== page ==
Richard – Yes I did from 1979 - 1986. The main reason I worked there and became a Reserve Officer is that I was playing softball at that time. We were playing against a team of officers from Northville City. I got to be friends with them. One time they said they saw me at the racetrack all the time, and wanted to know how come I was always down there. Well, because my dad’s a driver, my brother’s a driver, and my grandfather’s a driver and I was always down there seeing them. They said, “Why don’t you just join the city police department and work there and get paid for being down there?”  It seemed like a pretty sensible idea to me. So at the age of 37 I applied for the Northville City Police Department and was hired as a Reserve Officer. They sent me to Schoolcraft College for the Reserve Academy and I graduated from there. Then I worked at the racetrack and got paid for it to see my family. That worked out well for the five or six years I was there.  

JC – Do you remember when the fairs were held at the racetrack? 

Richard – Not the fairs, but I do remember specifically in the 50’s when all the harness racing was done in the summer. It was absolutely a fantastic place to be. 

JC – Did they have all-weather tracks back then? 

Richard – No they did not. They discontinued racing in October, I believe. They did not race in the winter back in those days. Northville was always racing in the summer. We used to stable our horses up on what’s called the hill, which is now St. Lawrence Estates. Back in those days it was all a barn area up there.

JC – Do you remember the sulkies coming down from there? 

Richard – I remember that very well because I used to ride one of the sulkies across Seven Mile to go onto the track because I used to help my parents train the horses. Low and behold when I worked for the city police department, I found myself working on Seven Mile and Sheldon, directing traffic allowing the horses to go back and forth. 

RA - I always remember seeing the horses on a winter night and watching the steam coming off them. It was amazing. 

Richard – I’ve seen them racing on a winter night at 0 degrees. They still raced. Northville was a wonderful place to grow up. When you think back now I never realized how innocent things were back in the ‘50s and even in the late ‘60s. Things really changed in the late ‘60s when I got out of the Marine Corp. What a nice, nice place I was fortunate enough to grow up in. 

JC – Did the amusement park still exist up in Walled Lake? 

Richard – Exactly. Right on the corner. You take Novi Road all the way straight ‘til it dead ends at the lake. The amusement park was on the right-hand side.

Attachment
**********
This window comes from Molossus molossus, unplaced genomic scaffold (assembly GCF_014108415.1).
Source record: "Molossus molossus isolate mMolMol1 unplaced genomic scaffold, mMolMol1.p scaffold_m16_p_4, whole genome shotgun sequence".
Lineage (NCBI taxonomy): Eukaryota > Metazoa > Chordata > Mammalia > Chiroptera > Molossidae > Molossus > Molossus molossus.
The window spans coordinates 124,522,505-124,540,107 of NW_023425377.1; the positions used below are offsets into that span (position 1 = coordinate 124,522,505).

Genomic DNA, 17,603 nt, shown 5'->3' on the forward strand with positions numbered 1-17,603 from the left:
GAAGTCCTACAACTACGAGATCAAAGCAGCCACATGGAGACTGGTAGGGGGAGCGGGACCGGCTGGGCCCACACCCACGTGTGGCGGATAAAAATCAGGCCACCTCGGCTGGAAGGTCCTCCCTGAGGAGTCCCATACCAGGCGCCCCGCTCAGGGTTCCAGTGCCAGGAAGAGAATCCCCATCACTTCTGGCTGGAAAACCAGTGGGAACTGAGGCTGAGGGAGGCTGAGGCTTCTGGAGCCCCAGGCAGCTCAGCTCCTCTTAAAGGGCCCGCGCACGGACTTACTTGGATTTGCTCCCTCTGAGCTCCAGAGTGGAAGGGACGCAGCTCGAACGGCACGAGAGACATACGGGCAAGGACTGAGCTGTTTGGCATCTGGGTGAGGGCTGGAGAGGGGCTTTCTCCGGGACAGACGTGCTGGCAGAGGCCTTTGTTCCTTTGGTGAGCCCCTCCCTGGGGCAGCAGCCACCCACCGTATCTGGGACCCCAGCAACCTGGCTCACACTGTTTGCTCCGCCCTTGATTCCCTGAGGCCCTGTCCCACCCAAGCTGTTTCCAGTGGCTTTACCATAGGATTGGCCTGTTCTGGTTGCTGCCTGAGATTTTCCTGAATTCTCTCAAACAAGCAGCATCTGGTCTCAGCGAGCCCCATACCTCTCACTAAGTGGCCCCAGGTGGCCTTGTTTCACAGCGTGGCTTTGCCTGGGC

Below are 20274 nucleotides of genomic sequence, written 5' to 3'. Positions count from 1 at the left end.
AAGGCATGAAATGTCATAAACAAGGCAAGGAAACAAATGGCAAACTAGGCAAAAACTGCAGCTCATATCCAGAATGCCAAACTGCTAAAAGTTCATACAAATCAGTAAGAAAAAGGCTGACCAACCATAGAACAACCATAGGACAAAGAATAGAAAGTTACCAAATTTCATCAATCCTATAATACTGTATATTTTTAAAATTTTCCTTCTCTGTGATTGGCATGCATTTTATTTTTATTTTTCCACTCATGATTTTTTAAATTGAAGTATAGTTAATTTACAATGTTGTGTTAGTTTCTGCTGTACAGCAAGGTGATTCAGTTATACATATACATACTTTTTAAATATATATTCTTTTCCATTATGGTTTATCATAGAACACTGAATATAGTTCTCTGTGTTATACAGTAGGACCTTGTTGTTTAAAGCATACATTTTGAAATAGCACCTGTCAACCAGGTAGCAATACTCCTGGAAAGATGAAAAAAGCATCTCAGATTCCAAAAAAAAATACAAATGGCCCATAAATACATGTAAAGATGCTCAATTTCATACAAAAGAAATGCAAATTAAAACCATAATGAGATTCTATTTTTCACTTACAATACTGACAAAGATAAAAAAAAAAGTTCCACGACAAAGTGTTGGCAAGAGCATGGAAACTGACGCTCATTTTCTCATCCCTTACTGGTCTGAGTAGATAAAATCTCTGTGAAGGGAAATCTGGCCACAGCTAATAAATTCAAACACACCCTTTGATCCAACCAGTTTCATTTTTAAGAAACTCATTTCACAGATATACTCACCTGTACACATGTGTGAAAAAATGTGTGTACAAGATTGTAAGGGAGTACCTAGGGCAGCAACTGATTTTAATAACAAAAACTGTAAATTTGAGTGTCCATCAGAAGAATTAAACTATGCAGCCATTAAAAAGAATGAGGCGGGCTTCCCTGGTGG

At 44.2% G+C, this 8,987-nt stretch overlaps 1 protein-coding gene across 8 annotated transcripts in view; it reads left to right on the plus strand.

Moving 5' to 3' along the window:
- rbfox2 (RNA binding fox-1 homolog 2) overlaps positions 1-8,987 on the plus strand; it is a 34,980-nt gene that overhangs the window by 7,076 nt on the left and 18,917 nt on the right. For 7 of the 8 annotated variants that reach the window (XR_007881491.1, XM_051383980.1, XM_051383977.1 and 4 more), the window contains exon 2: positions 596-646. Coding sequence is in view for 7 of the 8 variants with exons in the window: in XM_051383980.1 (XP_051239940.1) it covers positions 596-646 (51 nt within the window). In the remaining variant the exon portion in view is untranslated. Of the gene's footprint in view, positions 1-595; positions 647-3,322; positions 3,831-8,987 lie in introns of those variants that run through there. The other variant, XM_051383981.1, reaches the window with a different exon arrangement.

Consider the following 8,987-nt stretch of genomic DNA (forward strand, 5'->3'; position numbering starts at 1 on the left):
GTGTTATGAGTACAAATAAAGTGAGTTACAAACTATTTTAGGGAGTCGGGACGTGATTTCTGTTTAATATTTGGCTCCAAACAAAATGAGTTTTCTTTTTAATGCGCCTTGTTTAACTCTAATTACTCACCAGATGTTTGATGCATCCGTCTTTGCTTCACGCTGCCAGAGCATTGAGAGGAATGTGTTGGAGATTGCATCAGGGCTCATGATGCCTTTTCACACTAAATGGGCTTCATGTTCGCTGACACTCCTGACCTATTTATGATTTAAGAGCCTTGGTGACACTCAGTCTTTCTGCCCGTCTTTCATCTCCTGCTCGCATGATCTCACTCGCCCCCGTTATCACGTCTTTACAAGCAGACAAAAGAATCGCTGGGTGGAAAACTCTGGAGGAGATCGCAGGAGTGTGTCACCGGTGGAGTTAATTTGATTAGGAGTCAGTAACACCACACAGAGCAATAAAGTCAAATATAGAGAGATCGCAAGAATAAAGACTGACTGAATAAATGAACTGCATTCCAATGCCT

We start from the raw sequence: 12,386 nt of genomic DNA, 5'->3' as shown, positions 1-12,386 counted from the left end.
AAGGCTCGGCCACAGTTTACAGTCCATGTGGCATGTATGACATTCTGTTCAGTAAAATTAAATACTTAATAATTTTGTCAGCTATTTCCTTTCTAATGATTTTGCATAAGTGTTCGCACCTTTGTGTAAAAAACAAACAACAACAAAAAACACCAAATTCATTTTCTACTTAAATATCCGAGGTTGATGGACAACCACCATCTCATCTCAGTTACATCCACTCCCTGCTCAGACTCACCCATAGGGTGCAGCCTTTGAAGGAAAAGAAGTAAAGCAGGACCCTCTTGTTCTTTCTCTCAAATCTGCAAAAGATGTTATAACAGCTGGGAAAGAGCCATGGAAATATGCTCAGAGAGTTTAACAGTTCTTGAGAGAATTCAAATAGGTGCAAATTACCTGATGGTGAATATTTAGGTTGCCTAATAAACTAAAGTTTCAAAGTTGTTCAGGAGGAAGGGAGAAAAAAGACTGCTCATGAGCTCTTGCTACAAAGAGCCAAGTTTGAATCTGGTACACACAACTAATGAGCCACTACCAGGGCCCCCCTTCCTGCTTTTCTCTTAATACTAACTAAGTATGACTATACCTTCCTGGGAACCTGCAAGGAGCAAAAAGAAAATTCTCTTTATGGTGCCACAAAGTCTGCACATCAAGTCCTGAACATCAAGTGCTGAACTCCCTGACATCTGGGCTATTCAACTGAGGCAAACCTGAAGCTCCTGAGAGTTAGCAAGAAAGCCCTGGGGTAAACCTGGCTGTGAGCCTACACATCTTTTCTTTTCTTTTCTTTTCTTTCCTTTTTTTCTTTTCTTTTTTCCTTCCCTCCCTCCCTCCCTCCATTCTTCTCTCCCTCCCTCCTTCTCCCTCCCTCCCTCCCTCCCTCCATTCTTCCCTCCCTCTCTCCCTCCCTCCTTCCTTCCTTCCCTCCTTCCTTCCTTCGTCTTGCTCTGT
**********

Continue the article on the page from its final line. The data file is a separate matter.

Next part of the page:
JC – And you never went there? 

Richard – I used to go up there quite a bit. There was also a place called the Walled Lake Casino. My wife used to go there quite a bit. They had all the oldies dances, all the popular musicians playing there. I wasn’t too interested in dancing. I used to go to Groomes’ Beach out there too.  

RA – Groomes’ Beach was at Whitmore Lake, wasn’t it? 
Richard – Yes. Groomes’ Beach—you take Seven Mile all the way west.  

JC – Now they’ve moved the beach down a little farther out. But it used to be right there at the southwest corner. 

Richard – Other places we used to hang out in the ‘50s, I think I mentioned Joe’s Pool Hall, Paul’s Sweet Shop, the bowling alley was right there. 

JC – Was the sweet shop kind of a soda fountain? 

Richard – Yeah, exactly. They had cherry cokes, and all that stuff. Angie’s was the bowling alley, and that was right at the corner of Cady and Center Street—down in the hole there. Now it’s Main Centre.  

RA – When we came here the bowling alley was at Cady and Center. There was a beauty parlor on one side of it. 

Richard – Yes, and right across the street was Guernsey’s Dairy that is now right on Novi Road. 

JC – The type of businesses have changed as well, haven’t they? 

Richard – Oh yeah, big time. I remember the dime store, Brader’s Department Store, Lapham’s, Freydl’s—they were all there on Main Street.  

JC – There was a sporting goods store there too. 

Richard – That was later on. The post office used to be right on Center Street. Ramsey’s Bar was on Center Street. There was an old used car lot on the corner of Dunlap and Center. 

RA – It was Allen and somebody else’s used cars in front of the Methodist Church. 

Richard – Yeah, and I remember across from city hall (W. Main) there was Cal’s Gas Station and Phil’s 76, right on the corner there. 

RA – Another interview we put together with Bill Asher, his son put together a map, and in the ‘60s there were thirteen gas stations in Northville and how many car dealers. Bill told us the city passed an ordinance that you couldn’t have a gas station open on Sunday. He was the first one to violate it because his contract with the oil company said he had to be open on Sunday.  

Richard – Asher’s has been there forever. Even where the Pizza Cutter is (S. Center), that used to be a gas station.  

RA – There was another gas station just north of Asher’s. There is a house in there on S. Rogers that was an old gas station that still has the look of it, about three or four houses north. 

Richard – That was before my time. 

RA – I remember as a kid virtually every car on the road had a dealership in town. 

Richard – Miller’s had a Dodge dealership right where Bank of America is. Rathburn Chevrolet was on the corner of Seven Mile and S. Main.  

RA – The Ford dealer was where the Northville Square is today. (W. Main) 

Richard – There was another dealership, too, right across from the well too. It was a foreign car dealership next to the Wagon Wheel Bar. 

RA – Anything else, John? 

JC – No, we’ve covered quite a bit. 

Richard – I hoped I helped out. Thank you very much. It was a pleasure to be here and talk to you guys.   

Approved by Richard O’Hare 
Date:               June 22, 2010
Transcribed by Patricia Allen on June 19, 2010.